I've implemented a SOCKS5 proxy library, but I just don't get the point of authenticating (or encrypting) connections, which the RFC (1928) seemed pretty adamant about. Isn't anonymity the whole idea of a proxy?

I also understand that encrypting traffic between the client and server is possible, but that only covers the client-server half of client-server-destination path: isn't that kind of pointless? Shouldn't the encryption (if it's absolutely necessary) run end-to-end instead?

1 Answer 1


This is really two questions, but eh...

What's the point of proxy authentication?

Contrary to what you seem to believe, there are many reasons beyond anonymity to use a proxy (and if you want good anonymity, you should use something like Tor rather than a single proxy). A few of those reasons:

  • Bypassing geographical or IP-based restrictions.
  • Using the proxy as a bridge between the network you're on and one you want to access (for example, getting from an internal corporate or cloud network out to the Internet, or the reverse).
  • Using a proxy for monitoring, logging, or filtering network traffic (for your own security, or for the security/control of a company or other entity that wants to limit what you can access on/from its network).
  • Using a proxy for intercepting or modifying network traffic (for security testing, or for tampering with network traffic).

For many of these purposes, there are good reasons to use authentication. For example, a geo-filtering bypass proxy may be offered as a commercial service, and they want to ensure that only paying users can access the proxies they provide. A corporate proxy wants to ensure that only authorized employees are able to access its network, and possibly also to know which employee is using a particular machine for monitoring and logging purposes. Somebody using a network testing proxy that is opened to other devices on the network may want to make sure that only their own authorized devices can connect to the proxy, rather than allowing arbitrary network users to connect and send requests either directly to the proxy or from their computer.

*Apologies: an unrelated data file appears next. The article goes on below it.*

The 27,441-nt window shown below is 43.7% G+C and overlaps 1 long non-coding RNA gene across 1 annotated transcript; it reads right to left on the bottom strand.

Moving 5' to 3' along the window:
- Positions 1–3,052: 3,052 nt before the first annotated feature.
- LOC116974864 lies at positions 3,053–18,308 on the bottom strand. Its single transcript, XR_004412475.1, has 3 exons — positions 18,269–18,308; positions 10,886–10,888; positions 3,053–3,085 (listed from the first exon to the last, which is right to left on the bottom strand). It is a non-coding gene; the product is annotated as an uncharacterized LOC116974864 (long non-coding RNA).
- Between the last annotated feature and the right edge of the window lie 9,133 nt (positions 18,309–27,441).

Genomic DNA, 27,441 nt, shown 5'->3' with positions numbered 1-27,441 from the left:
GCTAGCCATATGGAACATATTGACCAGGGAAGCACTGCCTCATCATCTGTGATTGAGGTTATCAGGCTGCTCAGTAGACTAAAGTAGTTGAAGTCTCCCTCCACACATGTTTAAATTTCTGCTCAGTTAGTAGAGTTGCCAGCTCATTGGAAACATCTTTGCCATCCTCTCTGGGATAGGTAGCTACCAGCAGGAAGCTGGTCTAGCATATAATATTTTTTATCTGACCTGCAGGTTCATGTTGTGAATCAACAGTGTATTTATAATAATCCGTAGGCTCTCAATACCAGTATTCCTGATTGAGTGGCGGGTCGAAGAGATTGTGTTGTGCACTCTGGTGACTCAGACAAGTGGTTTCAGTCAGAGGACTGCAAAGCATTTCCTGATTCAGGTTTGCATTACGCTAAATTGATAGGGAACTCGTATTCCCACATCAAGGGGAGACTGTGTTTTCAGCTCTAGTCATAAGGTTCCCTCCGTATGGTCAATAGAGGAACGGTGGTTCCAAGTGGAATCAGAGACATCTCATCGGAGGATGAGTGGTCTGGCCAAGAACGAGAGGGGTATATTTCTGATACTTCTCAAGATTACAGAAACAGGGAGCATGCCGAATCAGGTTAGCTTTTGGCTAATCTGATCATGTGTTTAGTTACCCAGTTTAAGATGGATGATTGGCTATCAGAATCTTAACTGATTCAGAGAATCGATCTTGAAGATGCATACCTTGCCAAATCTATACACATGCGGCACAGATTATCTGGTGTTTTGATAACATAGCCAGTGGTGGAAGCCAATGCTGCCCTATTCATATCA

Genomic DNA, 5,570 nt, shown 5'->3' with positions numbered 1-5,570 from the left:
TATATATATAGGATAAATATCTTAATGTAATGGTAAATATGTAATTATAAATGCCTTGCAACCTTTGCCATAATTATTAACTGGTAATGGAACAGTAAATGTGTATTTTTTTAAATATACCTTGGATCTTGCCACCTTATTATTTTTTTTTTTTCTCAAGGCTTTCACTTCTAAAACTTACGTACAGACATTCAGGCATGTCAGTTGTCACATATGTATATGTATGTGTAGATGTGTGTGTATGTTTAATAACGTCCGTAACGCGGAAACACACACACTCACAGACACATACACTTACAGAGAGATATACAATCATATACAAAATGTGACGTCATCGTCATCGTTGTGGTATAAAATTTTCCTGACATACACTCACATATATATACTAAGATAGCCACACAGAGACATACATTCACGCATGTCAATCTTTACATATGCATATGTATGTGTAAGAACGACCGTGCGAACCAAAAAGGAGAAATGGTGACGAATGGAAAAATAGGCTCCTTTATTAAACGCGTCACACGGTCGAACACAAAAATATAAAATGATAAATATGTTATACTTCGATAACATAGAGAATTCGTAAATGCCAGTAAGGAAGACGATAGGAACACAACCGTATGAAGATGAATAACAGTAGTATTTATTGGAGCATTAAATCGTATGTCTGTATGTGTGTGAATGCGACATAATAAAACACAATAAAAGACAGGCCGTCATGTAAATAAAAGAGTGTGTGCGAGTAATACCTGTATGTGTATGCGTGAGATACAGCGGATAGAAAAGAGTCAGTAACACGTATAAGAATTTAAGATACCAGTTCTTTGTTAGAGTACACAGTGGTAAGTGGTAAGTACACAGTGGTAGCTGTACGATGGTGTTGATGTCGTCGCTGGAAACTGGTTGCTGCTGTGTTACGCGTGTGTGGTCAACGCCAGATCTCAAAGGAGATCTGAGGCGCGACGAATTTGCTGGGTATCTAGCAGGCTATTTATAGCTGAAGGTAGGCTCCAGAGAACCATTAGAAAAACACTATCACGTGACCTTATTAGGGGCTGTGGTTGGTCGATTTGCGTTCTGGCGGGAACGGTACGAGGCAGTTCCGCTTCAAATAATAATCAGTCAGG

Additionally, having an open proxy is just risky. For example, suppose somebody used an open proxy that you run to send death threats or upload child porn or something else illegal like that, and it gets traced back to your IP address. That's not a good situation to be in (though I'm not a lawyer and am not sure exactly how much legal jeopardy you might be in there), especially if you don't have any way to demonstrate it was somebody else (such as a proxy's authentication logs).

Shouldn't encryption, if used, be end-to-end?

In general, yes, but that's not always practical and there might be reasons to want to separately encrypt the client-proxy traffic anyway. There's no reason that you can't run end-to-end encrypted traffic, such as HTTPS, through a proxy where your encryption to the proxy is itself encrypted. In fact, if you were using the proxy to conceal your network activity from your ISP or similar, you would absolutely want to do this (otherwise the ISP would be able to see your DNS lookups, the domain names of the sites you wanted to connect to, the amount of network traffic you exchange in each direction with each site and at what times, and so on). Encrypting the connection to the proxy is also obviously helpful any time you want secure authentication, although there are ways to do reasonably-secure authentication over insecure connections (such as SRP).

Also, encrypting the connection only between you (the client) and the proxy is still better than no encryption at all, which would be the case when connecting to a server that doesn't support encryption (such as one that only supports HTTP or FTP, for example). A local network attacker still can't see (or modify) what you're doing (as they could if the proxy connection was unencrypted), even though the proxy server and anybody downstream of it can.

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